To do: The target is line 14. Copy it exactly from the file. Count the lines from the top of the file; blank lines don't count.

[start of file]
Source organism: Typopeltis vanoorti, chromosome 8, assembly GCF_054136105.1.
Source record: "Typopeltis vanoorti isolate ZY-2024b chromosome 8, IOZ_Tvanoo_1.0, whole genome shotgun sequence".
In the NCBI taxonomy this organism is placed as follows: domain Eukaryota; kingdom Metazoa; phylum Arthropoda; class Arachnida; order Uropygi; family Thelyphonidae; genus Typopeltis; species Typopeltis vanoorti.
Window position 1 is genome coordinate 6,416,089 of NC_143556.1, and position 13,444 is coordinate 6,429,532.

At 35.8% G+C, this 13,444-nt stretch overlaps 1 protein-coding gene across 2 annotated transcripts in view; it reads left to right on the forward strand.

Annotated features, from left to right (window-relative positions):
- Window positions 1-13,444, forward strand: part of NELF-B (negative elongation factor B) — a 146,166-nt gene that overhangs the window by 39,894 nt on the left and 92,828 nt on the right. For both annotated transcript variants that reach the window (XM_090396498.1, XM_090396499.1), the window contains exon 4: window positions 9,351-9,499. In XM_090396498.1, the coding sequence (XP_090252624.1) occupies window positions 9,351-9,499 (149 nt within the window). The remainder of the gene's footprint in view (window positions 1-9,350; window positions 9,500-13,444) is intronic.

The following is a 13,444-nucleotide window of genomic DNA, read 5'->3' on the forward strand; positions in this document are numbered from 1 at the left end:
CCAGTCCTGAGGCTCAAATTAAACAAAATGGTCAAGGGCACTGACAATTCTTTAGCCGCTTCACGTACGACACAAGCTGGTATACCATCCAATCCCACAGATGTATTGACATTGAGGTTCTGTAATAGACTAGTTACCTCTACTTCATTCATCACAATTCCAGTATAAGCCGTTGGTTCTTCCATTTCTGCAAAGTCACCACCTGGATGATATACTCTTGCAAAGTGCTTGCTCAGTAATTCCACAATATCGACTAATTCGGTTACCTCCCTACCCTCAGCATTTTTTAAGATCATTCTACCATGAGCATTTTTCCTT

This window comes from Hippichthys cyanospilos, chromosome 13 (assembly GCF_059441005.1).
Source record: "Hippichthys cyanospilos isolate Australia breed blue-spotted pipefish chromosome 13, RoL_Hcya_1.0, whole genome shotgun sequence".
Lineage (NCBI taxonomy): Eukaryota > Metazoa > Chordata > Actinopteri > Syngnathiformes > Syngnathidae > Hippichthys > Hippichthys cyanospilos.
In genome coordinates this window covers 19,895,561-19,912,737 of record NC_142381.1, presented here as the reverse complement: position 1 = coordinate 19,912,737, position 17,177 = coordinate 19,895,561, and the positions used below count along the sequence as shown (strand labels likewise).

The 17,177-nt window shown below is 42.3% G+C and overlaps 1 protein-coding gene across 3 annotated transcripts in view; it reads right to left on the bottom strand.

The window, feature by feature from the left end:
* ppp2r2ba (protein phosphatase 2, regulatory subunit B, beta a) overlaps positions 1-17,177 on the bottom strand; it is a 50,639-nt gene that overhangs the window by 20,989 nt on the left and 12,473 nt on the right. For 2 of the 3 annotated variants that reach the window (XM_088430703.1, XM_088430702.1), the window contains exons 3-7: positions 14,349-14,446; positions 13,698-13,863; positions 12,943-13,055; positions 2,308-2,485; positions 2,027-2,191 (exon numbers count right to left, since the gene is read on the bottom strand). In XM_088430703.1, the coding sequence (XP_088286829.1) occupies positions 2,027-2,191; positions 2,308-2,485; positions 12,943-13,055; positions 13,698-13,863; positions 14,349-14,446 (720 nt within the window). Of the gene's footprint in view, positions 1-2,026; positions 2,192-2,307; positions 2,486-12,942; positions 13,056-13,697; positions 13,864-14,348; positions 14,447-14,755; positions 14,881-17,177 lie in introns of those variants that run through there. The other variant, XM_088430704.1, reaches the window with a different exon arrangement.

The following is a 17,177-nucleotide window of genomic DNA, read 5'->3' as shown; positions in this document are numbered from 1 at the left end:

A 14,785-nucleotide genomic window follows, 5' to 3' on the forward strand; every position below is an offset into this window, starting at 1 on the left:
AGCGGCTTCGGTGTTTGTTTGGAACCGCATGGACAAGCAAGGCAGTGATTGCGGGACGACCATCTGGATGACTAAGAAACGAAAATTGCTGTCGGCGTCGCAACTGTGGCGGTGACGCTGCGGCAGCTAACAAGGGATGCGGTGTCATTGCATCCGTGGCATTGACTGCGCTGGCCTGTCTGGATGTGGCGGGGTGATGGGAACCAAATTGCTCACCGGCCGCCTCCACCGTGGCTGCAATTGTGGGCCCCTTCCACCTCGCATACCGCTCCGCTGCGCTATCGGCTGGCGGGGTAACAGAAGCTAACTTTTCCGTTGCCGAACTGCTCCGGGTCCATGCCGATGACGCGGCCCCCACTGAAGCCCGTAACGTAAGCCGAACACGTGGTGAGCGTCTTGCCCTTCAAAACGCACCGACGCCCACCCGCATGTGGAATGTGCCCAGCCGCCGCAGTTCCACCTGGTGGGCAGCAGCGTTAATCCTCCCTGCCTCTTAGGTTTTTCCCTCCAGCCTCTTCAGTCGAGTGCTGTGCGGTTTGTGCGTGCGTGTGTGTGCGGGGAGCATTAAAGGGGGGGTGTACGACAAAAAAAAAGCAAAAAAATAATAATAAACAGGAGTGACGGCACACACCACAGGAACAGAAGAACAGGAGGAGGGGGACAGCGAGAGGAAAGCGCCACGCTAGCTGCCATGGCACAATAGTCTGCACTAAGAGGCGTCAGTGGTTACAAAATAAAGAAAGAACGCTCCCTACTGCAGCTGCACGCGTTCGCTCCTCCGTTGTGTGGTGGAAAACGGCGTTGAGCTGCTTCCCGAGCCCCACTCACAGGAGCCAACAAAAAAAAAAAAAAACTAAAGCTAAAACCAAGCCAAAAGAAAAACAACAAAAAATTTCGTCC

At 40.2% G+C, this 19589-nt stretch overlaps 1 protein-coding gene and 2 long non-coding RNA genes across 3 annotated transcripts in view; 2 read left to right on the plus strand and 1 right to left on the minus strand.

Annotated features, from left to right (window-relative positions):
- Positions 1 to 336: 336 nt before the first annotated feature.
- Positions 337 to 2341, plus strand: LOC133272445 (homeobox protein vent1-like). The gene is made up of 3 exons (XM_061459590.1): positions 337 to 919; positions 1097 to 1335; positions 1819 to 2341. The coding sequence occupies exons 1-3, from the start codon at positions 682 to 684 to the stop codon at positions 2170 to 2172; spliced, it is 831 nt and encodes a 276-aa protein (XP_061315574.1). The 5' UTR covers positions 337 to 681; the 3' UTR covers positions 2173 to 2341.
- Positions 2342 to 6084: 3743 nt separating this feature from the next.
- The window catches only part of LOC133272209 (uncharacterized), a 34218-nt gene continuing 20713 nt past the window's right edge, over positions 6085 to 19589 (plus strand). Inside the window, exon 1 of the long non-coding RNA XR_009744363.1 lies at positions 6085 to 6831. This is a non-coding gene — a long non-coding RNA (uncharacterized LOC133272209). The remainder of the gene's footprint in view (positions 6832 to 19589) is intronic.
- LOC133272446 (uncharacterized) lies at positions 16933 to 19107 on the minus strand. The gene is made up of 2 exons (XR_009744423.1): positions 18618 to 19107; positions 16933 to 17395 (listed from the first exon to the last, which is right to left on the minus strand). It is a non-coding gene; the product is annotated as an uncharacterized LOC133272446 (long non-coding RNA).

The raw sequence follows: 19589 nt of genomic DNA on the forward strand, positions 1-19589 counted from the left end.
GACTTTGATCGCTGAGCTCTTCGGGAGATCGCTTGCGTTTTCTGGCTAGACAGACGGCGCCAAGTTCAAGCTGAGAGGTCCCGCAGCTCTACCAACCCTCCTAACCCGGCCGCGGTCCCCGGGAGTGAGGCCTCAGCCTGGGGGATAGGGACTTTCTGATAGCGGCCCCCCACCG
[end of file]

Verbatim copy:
The 17,177-nt window shown below is 42.3% G+C and overlaps 1 protein-coding gene across 3 annotated transcripts in view; it reads right to left on the bottom strand.